Tracking The Future Of Conflict Minerals
While publically-traded manufacturers are aware of new and impending regulation that requires them to report the purchase and use of so-called “conflict minerals,” being prepared for the May 31, 2014 deadline is another matter altogether. And it’s a deadline with implications that are spreading out well beyond the confines of those that must report to the SEC.
In order to discourage use of these materials in a variety of industries, although primarily in electronics manufacturing, the Dodd–Frank Wall Street Reform and Consumer Protection Act, which was signed into law in 2010, mandates that publically-traded companies report the use of specific minerals source from the Democratic Republic of the Congo (DRC) and neighboring countries — Angola, Burundi, Central African Republic, Congo Republic, Rwanda, Sudan, Tanzania, Uganda, and Zambia.
These conflict minerals — cassiterite, wolframite, coltan and gold — are mined in the DRC by various rebel groups and those who, generally speaking, do not bind themselves to any threshold of human rights. Because minerals mined in these countries go through a complex network of middlemen in the region and in East Asian processing plant, the exact source of a particular batch of gold can be difficult, if not impossible, to find.
With manufacturers using third parties to deliver up to 60 percent of revenues, according to Hiperos, a company that provides third-party management software for situations like reporting on conflict minerals, the need for tools to resolve the sourcing chain is absolutely critical.
And don’t think that your company is exempt from this because it’s not publically-traded. The SEC has estimated that roughly 1,200 companies will be required to submit full conflict mineral reports, but they will be pushing that effort down across their entire supply chain. So if your company provides a part to one of these impacted firms, they’ll most likely pass the buck to you.
Of the effort to meet that May 31, 2014 deadline, Greg Dickinson, the CEO of Hipeos, says, “While companies are aware of the reporting requirement, many are still trying to figure out their internal processes and, in particular, the extent of the supplier due diligence that they expect to complete in the first year.”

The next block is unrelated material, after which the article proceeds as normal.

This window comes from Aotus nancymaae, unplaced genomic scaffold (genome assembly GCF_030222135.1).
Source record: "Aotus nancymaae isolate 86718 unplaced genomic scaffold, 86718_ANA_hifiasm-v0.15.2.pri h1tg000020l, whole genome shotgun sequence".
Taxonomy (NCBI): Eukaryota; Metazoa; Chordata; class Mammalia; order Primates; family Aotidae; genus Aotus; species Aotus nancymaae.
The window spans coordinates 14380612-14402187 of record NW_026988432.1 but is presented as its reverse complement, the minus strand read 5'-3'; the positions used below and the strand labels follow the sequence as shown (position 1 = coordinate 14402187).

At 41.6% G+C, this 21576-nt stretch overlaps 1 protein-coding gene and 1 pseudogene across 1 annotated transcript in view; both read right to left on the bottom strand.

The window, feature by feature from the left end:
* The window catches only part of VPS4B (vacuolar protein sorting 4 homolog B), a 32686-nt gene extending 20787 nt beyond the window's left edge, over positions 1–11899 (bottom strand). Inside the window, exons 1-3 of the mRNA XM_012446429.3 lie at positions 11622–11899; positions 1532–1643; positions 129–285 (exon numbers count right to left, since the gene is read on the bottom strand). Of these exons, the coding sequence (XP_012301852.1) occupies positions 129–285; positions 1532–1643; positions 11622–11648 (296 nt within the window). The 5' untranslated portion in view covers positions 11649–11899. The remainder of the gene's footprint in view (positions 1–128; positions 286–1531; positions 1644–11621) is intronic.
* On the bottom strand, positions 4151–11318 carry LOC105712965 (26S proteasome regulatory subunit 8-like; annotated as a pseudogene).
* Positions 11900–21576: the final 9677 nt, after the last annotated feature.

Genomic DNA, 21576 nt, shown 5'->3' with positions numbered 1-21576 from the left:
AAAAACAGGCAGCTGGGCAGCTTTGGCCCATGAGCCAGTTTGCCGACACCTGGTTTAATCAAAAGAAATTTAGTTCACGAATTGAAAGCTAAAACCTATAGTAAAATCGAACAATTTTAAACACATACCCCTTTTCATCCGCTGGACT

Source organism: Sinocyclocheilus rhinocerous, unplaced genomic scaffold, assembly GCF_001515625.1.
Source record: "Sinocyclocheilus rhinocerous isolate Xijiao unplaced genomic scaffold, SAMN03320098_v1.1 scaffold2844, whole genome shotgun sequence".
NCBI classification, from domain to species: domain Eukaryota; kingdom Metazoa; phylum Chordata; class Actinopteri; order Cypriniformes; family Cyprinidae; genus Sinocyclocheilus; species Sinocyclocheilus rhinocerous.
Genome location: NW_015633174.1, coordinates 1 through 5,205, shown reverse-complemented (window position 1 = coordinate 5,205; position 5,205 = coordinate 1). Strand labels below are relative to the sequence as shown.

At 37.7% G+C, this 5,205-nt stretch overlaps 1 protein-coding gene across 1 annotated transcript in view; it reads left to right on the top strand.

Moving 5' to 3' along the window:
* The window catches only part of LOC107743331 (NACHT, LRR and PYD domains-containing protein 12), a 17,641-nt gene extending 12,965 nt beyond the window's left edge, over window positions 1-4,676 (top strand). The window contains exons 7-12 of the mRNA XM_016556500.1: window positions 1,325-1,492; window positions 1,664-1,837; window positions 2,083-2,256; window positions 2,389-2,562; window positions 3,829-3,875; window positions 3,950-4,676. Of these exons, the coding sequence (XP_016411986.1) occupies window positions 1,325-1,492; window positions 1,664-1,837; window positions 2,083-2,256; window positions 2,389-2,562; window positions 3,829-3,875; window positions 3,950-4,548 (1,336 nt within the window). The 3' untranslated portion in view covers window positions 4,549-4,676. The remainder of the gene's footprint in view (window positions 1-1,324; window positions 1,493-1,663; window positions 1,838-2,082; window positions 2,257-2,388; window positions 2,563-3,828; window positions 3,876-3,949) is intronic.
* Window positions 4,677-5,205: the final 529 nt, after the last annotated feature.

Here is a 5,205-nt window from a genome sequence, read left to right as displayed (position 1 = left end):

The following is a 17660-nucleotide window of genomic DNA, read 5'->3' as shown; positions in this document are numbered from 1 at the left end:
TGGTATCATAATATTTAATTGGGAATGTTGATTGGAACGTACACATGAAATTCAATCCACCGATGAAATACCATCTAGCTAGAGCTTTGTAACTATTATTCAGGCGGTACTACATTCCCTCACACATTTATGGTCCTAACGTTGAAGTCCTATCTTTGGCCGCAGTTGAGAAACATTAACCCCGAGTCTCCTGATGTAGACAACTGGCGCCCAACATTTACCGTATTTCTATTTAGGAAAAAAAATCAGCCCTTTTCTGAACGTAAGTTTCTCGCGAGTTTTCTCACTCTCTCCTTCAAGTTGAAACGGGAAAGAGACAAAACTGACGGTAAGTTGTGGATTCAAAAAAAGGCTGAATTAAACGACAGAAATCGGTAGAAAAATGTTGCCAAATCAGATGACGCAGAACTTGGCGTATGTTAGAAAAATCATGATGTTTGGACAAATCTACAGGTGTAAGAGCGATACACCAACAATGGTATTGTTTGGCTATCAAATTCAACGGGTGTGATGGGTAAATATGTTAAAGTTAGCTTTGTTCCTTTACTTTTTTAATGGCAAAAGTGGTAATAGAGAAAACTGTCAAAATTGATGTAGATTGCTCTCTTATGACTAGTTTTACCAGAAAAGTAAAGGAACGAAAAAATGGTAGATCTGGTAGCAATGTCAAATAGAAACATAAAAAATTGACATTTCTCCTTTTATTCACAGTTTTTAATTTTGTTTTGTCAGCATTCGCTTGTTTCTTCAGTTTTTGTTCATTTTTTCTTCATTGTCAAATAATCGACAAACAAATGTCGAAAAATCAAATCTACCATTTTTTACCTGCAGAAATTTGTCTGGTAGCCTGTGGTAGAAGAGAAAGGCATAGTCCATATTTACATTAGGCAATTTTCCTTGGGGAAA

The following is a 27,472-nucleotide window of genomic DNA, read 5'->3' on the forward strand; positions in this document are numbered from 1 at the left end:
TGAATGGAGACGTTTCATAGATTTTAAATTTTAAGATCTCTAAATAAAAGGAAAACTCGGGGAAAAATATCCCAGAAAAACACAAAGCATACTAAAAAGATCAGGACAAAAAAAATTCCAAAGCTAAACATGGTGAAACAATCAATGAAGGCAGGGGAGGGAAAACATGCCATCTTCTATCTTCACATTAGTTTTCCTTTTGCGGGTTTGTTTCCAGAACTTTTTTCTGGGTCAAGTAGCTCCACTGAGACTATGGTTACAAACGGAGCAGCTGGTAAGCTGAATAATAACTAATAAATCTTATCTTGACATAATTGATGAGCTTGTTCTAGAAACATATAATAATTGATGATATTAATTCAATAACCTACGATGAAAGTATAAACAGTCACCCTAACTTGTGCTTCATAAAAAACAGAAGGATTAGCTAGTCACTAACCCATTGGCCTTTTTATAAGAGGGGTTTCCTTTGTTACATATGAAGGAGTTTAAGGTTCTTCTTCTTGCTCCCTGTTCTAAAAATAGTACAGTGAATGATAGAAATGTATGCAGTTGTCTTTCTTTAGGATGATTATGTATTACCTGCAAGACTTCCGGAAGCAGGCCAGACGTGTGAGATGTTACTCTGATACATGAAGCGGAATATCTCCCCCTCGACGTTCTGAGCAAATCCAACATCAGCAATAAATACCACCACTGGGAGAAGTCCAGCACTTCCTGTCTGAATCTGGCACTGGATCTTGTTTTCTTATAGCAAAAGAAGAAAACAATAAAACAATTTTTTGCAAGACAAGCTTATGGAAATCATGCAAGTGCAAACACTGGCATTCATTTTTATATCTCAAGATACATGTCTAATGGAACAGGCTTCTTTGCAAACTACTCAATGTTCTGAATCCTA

One might think that working toward compliance with the Dodd-Frank Act is simply pushing down accountability to third parties, but Dickinson says that even that step is proving difficult for many manufacturers. He says, “Based on what we’ve seen, the most difficult part of the process is visibility into your supply chain – which suppliers do you need to contact and knowing which individual in that company will be responsible for completing the due diligence and attesting to it.”
In his experience, Dickinson says that most companies have accurate contact details for between 5 and 10 percent of their supply base. This equates, clearly, to a great deal of work up-front to simply get in front of the right person. Once that happens, he says that many of these companies are having a great deal of trouble ensuring that suppliers respond to the questionnaire about sourcing completely, and within a reasonable amount of time.
It becomes pretty clear that complying with the conflict minerals reporting is very much a clerical issue, but it could be an opportunity for companies to establish a tighter rein on the diverse and vastness of supplier relationships. Dickinson says that technology can help in some of the largest-order issues, in particular, simply discovering which companies in their supply base could be “in-scope” for conflict minerals. This means they’re not spending time pursuing leads among the wrong suppliers, who would have no need to purchase or built atop of something containing wolframite.
With a portion of the supply base cut away, companies using Hiperos software can then identify which suppliers could be using which conflict minerals, and “automate the process to identify the correct individual at the supplier who can respond to the questionnaire,” as Dickinson says. He says that companies using the solution have seen dramatically higher response rates from suppliers, which could mean the difference between sending the SEC a report that is complete, and one that isn’t.
In the end, Dickinson sees this legislation with a mixed viewpoint for the industry. It will affect the way that manufacturers operate, he says: “There is undeniably cost and difficultly associated in completing due diligence across a supplier base — and that cost varies depending on the size and complexity of the supplier base.” That capital expenditure could prevent firms from buying new machinery, or hiring more employees. At the same time, the push toward better supply chain visibility is, inevitably, good for these companies, even if they’re compelled toward it.
Dickinson says that it’s hard to tell whether this legislation will be expanded in the future, or if similar restrictions will make their way into the SEC’s purview, but enabling a solution that effectively deals with Dodd-Frank will help armor these companies against future changes. Dickinson says he’s seen a push toward greater “social accountability” in the way manufacturers operate, which could mean that even without rules, companies could want this information in order to pass on to savvy consumers.
He adds: “Regulation or no regulation, [accountability] will become core to how companies do business.”